9. Cleveland has been at the top of the AL Central for two consecutive seasons and things seem to be trending that way again in 2018. By season's end, the AL Central might end up being the easiest division in baseball. Besides Minnesota and Cleveland, there are a lot of young, rebuilding clubs. This could help both the Indians and the Twins to separate themselves from the pack in the American League. Will Minnesota be able to catch Cleveland, the Kings of the AL Central?I was on 670 The Score out of Chicago last week to help them preview the AL Central. TAKE A LISTEN HERE. Cleveland Indians 2017: 102-60, first place, lost to New York in ALDS Manager: Terry Fancona (sixth season) New Faces: 1B-DH Yonder Alonso, LF Rajai David, RHP Alexi Ogando Key Losses: 1B Carlos Santana, OF Jay Bruce, RHP Bryan Shaw Outlook: Cleveland hasn’t won the World Series since 1948 and they’ve suffered through some postseason heartaches over the last two years. In the 2016 World Series, they blew a 3-1 to the Cubs. Last year, they were up 2-0 on the Yankees before losing in the divisional round. Cleveland might have the best pitching staff in all of baseball, including the reigning AL Cy Young winner Corey Kluber. Offensively, Jose Ramirez led the AL in doubles and Francisco Lindor smashed 33 home runs. Veteran players Jason Kipnis and Michael Brantley need to stay healthy. It might be World Series or bust for Cleveland this year. Minnesota Twins 2017: 85-77, second place, lost to New York in Wild Card game. Manager: Paul Molitor (fourth season). New Faces: RHP Lance Lynn, RHP Jake Odorizzi, DH-1B Logan Morrison, RHP Fernando Rodney, RHP Addison Reed, LHP Zach Duke, RHP Michael Pineda. Key Losses: C Chris Gimenez, LHP Hector Santiago, LHP Glen Perkins Outlook: Minnesota surprised the baseball world by becoming the first team to finish in the playoffs one year after losing 100 or more games. Now the Twins will need to try to surprise again as they attempt to hunt down the Indians. With a core of players under the age of 25, the Twins seem to rising at the right time. Adding Jake Odorizzi and Lance Lynn to the rotation helps to address a weakness and there are plenty of other arms populating the Rochester staff. While the American League looks a little top heavy, the Twins should have enough to fight for a Wild Card spot. Thankfully, the Twins are scheduled to play each of the teams listed below 19 times in 2018. Kansas City Royals 2017: 80-82, third place. Manager: Ned Yost (ninth season). New Faces: RHP Jesse Hahn, CF Jon Jay, 1B Lucas Duda, RHP Wily Peralta, RHP Justin Grimm. Key Losses: 1B Eric Hosmer, CF Lorenzo Cain, RHP Joakim Soria, LHP Mike Minor, OF Melky Cabrera, DH Brandon Moss. Outlook: Out with the old and in with the new. Eric Hosmer and Lorenzo Cain are off to greener pastures, which is going to put more pressure on new additions Jon Jay and Lucas Duda. Mike Moustakas and Alcides Escobar didn’t get great offers on the free agent market so they returned to Kansas City. Even with them back in Royals blue, it could be tough for this club to be around the .500 mark. There are holes in nearly every part of their roster. Look for them to be busy at the trade deadline as they might be forced to go into full rebuilding mode. Chicago White Sox 2017: 67-95, fourth place. Manager: Rick Renteria (second season). New Faces: RHP Miguel Gonzalez, C Welington Castillo. Key Losses: LHP Derek Holland, RHP Mike Pelfrey, RHP Al Alburquerque, C Geovany Soto. Outlook: While the Royals haven’t hit full rebuild mode yet, Chicago traded away plenty of pieces last season. This means the White Sox have a nice young core with players like Yoan Moncada, Lucas Giolito and Miguel Gonzalez. There are other top prospects on the way but that could mean Chicago is still a year or two away from making a playoff push in the AL. A completely rebuilt bullpen makes it hard to know what to expect in late game situations. Chicago will likely continue to take its bruises this year while the young guns try to figure it all out at the big league level. Detroit Tigers 2017: 64-98, fifth place. Manager: Ron Gardenhire (first season). New Faces: OF Leonys Martin, RHP Mike Fiers, LHP Francisco Liriano, OF Victor Reyes. Key Losses: 2B Ian Kinsler, RHP Anibal Sanchez, INF Andrew Romine, RHP Bruce Rondon. Outlook: Ron Gardenhire’s return to managing doesn’t seem exactly like a dream job. He will have to piece together a roster that traded away Justin Verlander, Justin Upton, J.D. Martinez and Ian Kinsler over the last calendar year. Miguel Cabrera and Victor Martinez are still part of this roster but no one is sure how much they have left in the tank. Gardy is very familiar with the AL Central but he is going to have his hands full in a division that looks top heavy entering 2018. What are your predictions for the AL Central? What will it take to catch the Indians? Leave a COMMENT and start the discussion. Click here to view the article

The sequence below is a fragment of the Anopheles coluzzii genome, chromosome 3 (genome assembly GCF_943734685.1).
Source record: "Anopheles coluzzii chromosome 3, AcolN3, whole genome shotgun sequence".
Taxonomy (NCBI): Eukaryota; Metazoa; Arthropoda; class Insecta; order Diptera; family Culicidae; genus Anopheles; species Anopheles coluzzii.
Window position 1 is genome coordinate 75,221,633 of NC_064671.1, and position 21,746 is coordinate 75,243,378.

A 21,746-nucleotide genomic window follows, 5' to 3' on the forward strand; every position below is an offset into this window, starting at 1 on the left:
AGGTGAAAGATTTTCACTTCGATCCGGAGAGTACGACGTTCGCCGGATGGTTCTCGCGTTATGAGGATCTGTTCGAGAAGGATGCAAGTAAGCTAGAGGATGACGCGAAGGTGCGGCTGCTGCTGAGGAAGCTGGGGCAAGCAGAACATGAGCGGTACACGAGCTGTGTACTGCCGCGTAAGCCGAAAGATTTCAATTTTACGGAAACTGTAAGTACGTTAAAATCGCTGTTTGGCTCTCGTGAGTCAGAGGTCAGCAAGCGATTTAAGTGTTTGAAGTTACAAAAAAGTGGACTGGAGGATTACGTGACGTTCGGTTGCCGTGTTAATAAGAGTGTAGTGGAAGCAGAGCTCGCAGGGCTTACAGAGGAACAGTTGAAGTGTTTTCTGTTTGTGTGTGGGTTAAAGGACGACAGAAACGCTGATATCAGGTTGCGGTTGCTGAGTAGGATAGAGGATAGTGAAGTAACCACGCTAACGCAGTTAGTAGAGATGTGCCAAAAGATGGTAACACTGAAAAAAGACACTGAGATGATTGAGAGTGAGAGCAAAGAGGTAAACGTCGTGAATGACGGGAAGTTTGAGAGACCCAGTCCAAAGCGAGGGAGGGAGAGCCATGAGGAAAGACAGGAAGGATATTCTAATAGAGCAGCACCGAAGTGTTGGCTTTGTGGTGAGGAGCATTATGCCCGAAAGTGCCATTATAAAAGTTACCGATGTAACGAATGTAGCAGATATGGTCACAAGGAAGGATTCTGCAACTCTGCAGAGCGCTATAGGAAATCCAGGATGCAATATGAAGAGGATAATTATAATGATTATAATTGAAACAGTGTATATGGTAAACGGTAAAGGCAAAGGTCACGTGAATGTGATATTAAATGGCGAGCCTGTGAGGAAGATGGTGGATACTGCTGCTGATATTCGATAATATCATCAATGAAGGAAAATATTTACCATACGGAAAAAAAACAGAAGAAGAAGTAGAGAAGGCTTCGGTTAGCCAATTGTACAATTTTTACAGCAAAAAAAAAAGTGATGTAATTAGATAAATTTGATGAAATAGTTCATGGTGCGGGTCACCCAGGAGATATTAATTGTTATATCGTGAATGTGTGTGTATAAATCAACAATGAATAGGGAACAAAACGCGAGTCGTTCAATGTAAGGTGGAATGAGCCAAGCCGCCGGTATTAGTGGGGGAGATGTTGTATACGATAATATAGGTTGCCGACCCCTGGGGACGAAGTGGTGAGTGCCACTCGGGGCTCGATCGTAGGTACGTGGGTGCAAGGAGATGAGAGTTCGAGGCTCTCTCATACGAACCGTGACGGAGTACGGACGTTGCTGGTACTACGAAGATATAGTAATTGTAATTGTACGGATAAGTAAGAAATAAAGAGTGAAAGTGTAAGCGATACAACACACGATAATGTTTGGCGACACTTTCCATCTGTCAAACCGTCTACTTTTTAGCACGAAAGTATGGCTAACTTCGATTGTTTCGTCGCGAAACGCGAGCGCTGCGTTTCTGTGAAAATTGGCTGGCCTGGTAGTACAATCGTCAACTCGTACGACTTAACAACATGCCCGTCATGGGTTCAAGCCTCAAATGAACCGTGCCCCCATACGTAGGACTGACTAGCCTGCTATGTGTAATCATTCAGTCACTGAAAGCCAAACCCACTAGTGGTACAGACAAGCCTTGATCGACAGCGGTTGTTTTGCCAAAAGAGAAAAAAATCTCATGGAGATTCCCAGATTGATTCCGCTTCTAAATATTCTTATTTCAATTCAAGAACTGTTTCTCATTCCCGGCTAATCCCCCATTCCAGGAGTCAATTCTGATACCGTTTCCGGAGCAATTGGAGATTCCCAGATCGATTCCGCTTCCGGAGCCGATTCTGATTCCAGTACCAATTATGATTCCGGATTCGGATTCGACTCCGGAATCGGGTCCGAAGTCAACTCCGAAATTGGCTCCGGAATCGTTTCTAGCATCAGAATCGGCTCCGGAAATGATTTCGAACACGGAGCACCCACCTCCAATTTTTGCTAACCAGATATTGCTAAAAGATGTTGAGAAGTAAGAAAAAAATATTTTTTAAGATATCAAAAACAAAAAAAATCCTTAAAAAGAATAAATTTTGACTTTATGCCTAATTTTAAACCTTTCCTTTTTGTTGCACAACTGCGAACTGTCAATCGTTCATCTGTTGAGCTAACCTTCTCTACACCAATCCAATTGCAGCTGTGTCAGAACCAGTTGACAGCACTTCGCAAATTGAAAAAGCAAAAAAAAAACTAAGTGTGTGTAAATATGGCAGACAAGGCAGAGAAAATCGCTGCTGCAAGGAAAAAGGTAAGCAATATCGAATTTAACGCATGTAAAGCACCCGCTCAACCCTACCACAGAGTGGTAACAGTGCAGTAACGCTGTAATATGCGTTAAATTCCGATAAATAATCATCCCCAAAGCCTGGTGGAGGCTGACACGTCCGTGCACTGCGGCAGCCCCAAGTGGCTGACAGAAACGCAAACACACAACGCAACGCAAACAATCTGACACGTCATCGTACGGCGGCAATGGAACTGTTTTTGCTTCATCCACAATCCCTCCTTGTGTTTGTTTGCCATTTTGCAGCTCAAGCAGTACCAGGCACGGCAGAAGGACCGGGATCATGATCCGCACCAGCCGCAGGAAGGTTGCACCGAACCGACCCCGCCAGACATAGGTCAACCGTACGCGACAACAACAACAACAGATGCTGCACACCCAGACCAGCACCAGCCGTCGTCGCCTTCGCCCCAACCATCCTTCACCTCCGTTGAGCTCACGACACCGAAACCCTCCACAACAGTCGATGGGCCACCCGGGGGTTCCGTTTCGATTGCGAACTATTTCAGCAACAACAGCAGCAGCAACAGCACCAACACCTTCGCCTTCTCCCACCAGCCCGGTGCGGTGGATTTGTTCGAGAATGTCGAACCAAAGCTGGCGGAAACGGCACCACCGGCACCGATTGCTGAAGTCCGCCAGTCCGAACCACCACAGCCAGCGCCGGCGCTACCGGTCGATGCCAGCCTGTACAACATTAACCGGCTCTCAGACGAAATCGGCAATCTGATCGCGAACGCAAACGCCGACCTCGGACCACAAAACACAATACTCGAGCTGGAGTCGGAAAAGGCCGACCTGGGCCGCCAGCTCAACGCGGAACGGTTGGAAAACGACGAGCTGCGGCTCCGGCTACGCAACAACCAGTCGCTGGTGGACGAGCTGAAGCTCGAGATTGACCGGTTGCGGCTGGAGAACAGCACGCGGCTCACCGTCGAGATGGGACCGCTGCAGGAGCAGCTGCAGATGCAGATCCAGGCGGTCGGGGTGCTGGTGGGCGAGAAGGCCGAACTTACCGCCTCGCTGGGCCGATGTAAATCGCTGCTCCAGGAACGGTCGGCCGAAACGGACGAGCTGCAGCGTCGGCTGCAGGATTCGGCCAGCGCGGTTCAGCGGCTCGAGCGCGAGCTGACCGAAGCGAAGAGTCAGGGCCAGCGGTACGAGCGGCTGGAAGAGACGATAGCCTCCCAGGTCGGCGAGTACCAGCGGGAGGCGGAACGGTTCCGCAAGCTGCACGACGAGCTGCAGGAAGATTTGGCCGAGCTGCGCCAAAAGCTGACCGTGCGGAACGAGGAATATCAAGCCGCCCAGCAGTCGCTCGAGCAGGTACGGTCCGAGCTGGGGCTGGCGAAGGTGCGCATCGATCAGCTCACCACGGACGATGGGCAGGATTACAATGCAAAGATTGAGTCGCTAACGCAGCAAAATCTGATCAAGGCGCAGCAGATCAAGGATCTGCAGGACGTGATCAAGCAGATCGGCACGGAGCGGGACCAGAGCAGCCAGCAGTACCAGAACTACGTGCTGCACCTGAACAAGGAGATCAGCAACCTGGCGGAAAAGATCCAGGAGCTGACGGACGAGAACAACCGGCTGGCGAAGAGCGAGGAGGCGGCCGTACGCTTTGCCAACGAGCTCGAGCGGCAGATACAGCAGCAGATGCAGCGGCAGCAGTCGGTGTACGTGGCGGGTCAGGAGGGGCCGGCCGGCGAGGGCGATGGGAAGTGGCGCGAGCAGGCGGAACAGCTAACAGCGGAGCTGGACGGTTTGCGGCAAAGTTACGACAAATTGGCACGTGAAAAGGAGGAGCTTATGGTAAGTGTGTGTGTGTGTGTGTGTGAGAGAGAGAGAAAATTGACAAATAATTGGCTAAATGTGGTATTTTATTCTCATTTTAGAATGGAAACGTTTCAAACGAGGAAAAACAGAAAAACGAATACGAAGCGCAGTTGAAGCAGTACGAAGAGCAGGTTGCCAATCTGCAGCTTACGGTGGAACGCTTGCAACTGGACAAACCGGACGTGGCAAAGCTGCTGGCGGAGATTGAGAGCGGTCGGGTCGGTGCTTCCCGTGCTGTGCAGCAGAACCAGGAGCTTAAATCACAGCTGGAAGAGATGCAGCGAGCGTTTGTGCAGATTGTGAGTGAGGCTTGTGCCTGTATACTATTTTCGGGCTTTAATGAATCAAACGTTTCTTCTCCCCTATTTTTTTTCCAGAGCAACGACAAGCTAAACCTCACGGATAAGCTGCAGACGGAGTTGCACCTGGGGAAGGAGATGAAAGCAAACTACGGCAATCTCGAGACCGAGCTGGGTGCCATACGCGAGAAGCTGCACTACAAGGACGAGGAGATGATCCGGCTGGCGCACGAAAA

10. As with any baseball game, there are usually a series of plays, calls or decisions that can affect the final outcome. In the playoffs in general, and especially in a World Series Game 7 atmosphere, the second-guessing is done by millions and millions of people across the country, around the globe. Let’s be honest, social media makes it very easy. Frankly, second-guessing (or first-guessing, if you prefer) is part of the allure of baseball. It’s a game that so many played when they were young. It’s a game that doesn’t appear to be anywhere near as hard as it is. It’s a game in which everyone can be questioned. It’s part of what makes Twins Daily successful. Every decision a GM makes can be argued and discussed. A manager’s lineup construction or in-game tendencies can be questioned. Pitcher-catcher pitch-selection is always up for debate. Generally speaking, I try not to take any real hard stands on those types of things. I may not understand, but I’d say with certainty that the person making the decision (GM, manager, player) did so with a lot more information at his fingertips than I would have had. The World Series provided plenty of opportunity for second guessing. Here are just some examples. It has been well over a decade since a starting pitcher has thrown games 1, 4 and 7 of the World Series. The game has changed and teams seem to prefer to use their pitchers on more rest rather than pitch their starters on short rest. Terry Francona chose to go with a three-man starting staff in the World Series (Corey Kluber, Trevor Bauer, Josh Tomlin) rather than go with a fourth starter. Meanwhile, Maddon’s Cubs rotation included Jon Lester, Jake Arrieta, Kyle Hendricks and John Lackey. To be fair to Francona, he’s had to piece things together from a starting pitcher standpoint throughout the playoffs. He hasn’t been able to use two of his best starters, Carlos Carrasco and Danny Salazar, in that role. He used Ryan Merritt for one game in the ALCS. What will some fans may think? The game has changed. Starters don’t do this, and the numbers generally back up the fact that when a pitcher works on short-rest, the numbers aren’t as good. (What I was thinking? When Cleveland had a 3-1 series lead - after Kluber pitched well on short-rest in Game 4 - I may have gone back to Merritt to start Game 5. Bauer hasn’t been on - even when he wasn’t bleeding out - this postseason, and Tomlin wasn’t very good most of the year. I would have started Bauer in Game 6 with Tomlin in relief, if necessary. But I have no problem with going back to Kluber for Game 7.) What was Francona is thinking? He’s thinking that his starter only needs to give him five innings before he’ll start going to his dominant bullpen of Brian Shaw, Andrew Miller and Cody Allen. In doing so, he is able to limit the number of pitches that his starter throws in each game and cumulatively. In Game 7, Cubs starter Kyle Hendricks - who is the favorite to win the NL Cy Young Award this year - gave up one run over 4 ⅔ innings. He issued a walk - that should have been a strikeout if not for a missed strike call - and Joe Maddon removed him from the game. Hendricks isn’t dominant. He’s a pitcher in the Brad Radke mold. But Hendricks was pitching well. Jon Lester, who started Game 5, warmed up in the bullpen. For a long time. With Jason Kipnis coming up, Maddon went to Lester. How it panned out isn’t as important as the process (for this discussion, at least, obviously the results are all that matter in a Game 7 situation) for our discussion. Kipnis nubbed a ball down the third base line. David Ross, who came into the game when Lester did (replacing Willson Contreras), threw to first and it got away, allowing runners to go to 2nd and 3rd. Lester then bounced a slider that hit off of Ross’s helmet and toward the 1B dugout, far enough that two runs scored on it. In the moment, it didn’t look like the decision would pay off. (To make it more interesting, Ross hit a solo home run to dead center off of Andrew Miller to bump the Cubs lead back up to 6-3. Lester settled down and got out of the 5th inning. He worked scoreless 6th and 7th frames and got two outs in the 8th as well.) What are fans are thinking? Hendricks is pitching well, and he’s had a good year. We don’t care about pitcher wins, the stat, but it’s hard not to feel bad for Hendricks who deserved better. What’s Maddon’s thinking? This is Hendrick’s third time through the lineup. I’ve got Lester, who has been warming up a long time. If I don’t go to him now, he’ll have thrown too many pitches in the bullpen and won’t be available. In the end, Maddon’s job is to use information he has to make the best decision with the goal of winning that one game. And then the big one… In Game 6, the Cubs had a big lead in the 7th inning. Joe Maddon decided to bring Aroldis Chapman into the game. He got out of a situation, but then despite the Cubs adding on more runs, Chapman remained in the game. What do many fans think? Chapman isn’t really a multiple inning guy and what if he’s needed in an actually close game in Game 7? Will he be available to pitch? What was Maddon thinking? First and foremost, he’s thinking win Game 6. If they don’t do that, there is no Game 7. Win Game 6 and worry about Game 7 when it comes. The Result - Clearly Chapman was not himself in Game 7. Sure, he hit 101 and 102 a couple of times, but it wasn’t the same. He wasn’t as sharp. He looked tired. He gave up a two-run, game-tying home run to Rajai Davis. Then again, he got the final out of the eighth and worked a perfect ninth inning. Was it completely because of his excessive usage the night before? It’s impossible to say. It is something that Joe Maddon will likely ask himself over and over again in the offseason. Game 7s are always great. Do you ever wonder how the 1987 or 1991 World Series might have been different if Twitter and blogs would have been around then? Let’s be honest, Twitter was still in its infancy when the Twins were last in a playoff series. Remember when Grady Little decided to stick with his ace, Pedro Martinez. The decision backfired. The Red Sox lost. Little was fired. Joe Maddon made several very questionable decisions in Games 6 and 7. Using Chapman for so long in a blowout. Taking Hendricks out of the game in the 5th inning for no reason. Having Javier Baez attempt a safety squeeze bunt on a full-count with a runner on third and one out? The decision to fire Little, in my opinion, was silly. I’m certainly not advocating for Theo Epstein and Jed Hoyer to fire Maddon. I do think that the playoffs magnify everything, and Maddon made some questionable choices. And you know what… he also helped bring the Chicago Cubs their first World Series title in 108 years! At the end of the day (or even into the morning of the next day), we were able to witness two great baseball teams who both had long World Series droughts play an epic Game 7. We are all winners for it, even the second-guessers. ---------------------------------------------------- Why did I write an article that really has little or nothing to do with the Minnesota Twins? Honestly, while watching Game 7, my thought was… this type of second-guessing of a manager is so much more fun than questioning whether Paul Molitor should bring in Pat Light or Pat Dean to replace Andrew Albers with the Twins down 8-2 in the 5th inning of a mid-September game. I long for the days of questioning Ron Gardenhire decisions in the playoffs!